Former Baltimore Mayor: City Must Confront The 'Rot Beneath The Glitter'

Former Baltimore Mayor: City Must Confront The 'Rot Beneath The Glitter'

7:58am Jun 05, 2015
Kurt Schmoke, former mayor of Baltimore, is now the president of the University of Baltimore.
Kurt Schmoke, former mayor of Baltimore, is now the president of the University of Baltimore.
Courtesy of the University of Baltimore
Kurt Schmoke, former mayor of Baltimore, is now the president of the University of Baltimore.

Kurt Schmoke, former mayor of Baltimore, is now the president of the University of Baltimore.

Courtesy of the University of Baltimore

It's the end of a tough week in Baltimore. Tensions continue in the Freddie Gray case. And now the murder rate has spiked to a 40-year high. One man who understands well what the city is going through is Kurt Schmoke. He's a native son and was elected as Baltimore's first black mayor in 1987. He served three terms, grappling with high unemployment, poor schools and violent crime.

Now the president of the University of Baltimore, Schmoke shares his memories of the city and his thoughts about moving it forward with Morning Edition.


Interview Highlights

On growing up in Baltimore, as a changing economy left many behind

I had very pleasant memories. I guess the most important thing that I recall is that the largest private employer at the time that I grew up was a steel plant, the Bethlehem Steel Corp. plant. It employed several 1,000, almost 30,000 people, so that — at least when I grew up — somebody could drop out of school and still live a pretty good life, a working-class or middle-class life, by going down to the Sparrows Point plant.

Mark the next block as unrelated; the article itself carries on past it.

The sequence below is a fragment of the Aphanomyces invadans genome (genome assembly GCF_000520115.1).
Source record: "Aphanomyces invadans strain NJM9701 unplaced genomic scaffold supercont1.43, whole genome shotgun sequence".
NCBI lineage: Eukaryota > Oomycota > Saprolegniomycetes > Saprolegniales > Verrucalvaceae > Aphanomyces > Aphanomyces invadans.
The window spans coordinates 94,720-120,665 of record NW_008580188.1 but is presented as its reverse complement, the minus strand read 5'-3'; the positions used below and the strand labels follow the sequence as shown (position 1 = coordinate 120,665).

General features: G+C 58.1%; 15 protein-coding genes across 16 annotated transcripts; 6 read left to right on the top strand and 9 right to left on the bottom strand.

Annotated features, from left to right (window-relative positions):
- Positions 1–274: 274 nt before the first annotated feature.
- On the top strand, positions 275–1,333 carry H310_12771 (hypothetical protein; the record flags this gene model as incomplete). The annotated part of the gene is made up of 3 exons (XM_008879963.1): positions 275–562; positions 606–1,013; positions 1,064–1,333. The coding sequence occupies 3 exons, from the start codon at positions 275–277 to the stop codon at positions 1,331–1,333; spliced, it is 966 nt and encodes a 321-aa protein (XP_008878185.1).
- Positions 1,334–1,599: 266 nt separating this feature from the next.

But by the time I became mayor in 1987, the largest private employer in the area was Johns Hopkins University and Health System. And unfortunately our school system really hadn't made the adjustment to try to curb the number of people who were dropping out. So you still had the same number of folks dropping out, but unfortunately the life prospects of those who dropped out were much worse in 1987 than they were in 1967 when I graduated high school.

When Kurt Schmoke was elected as Baltimore's first African-American mayor in 1987, the city was facing many of the same problems that challenge it today.

When Kurt Schmoke was elected as Baltimore's first African-American mayor in 1987, the city was facing many of the same problems that challenge it today.

Associated Press

On neighborhoods divided by opportunities and resources

Well, particularly in the area where Freddie Gray lived, it is real split. You see a lot of new or renovated housing that is a result of some investment that was made by city and private foundations in the 1990s. And directly across the street, you see a lot of boarded-up housing where property owners decided that — rather than try to deal with lead paint problems or other issues — they would just board them up. And so, in the face of something that's very positive, you have directly staring in the face of symbols of despair and distress and poverty.

So that's basically what a lot of young people in West Baltimore are growing up seeing: both the good that society has to offer and some of the worst things that society has to offer. The issue of the duality of Baltimore is on one hand, being a place of great sports stadiums, internationally renowned hospitals and medical centers, and yet also a place that is a home to a great deal of poverty. That's not a new story for us. Particularly in 1987, a local foundation did a study in which it reminded people that, with all the great renaissance here in Baltimore, that there is — in its words — beneath the glitter.

On hopes for a better future for Baltimore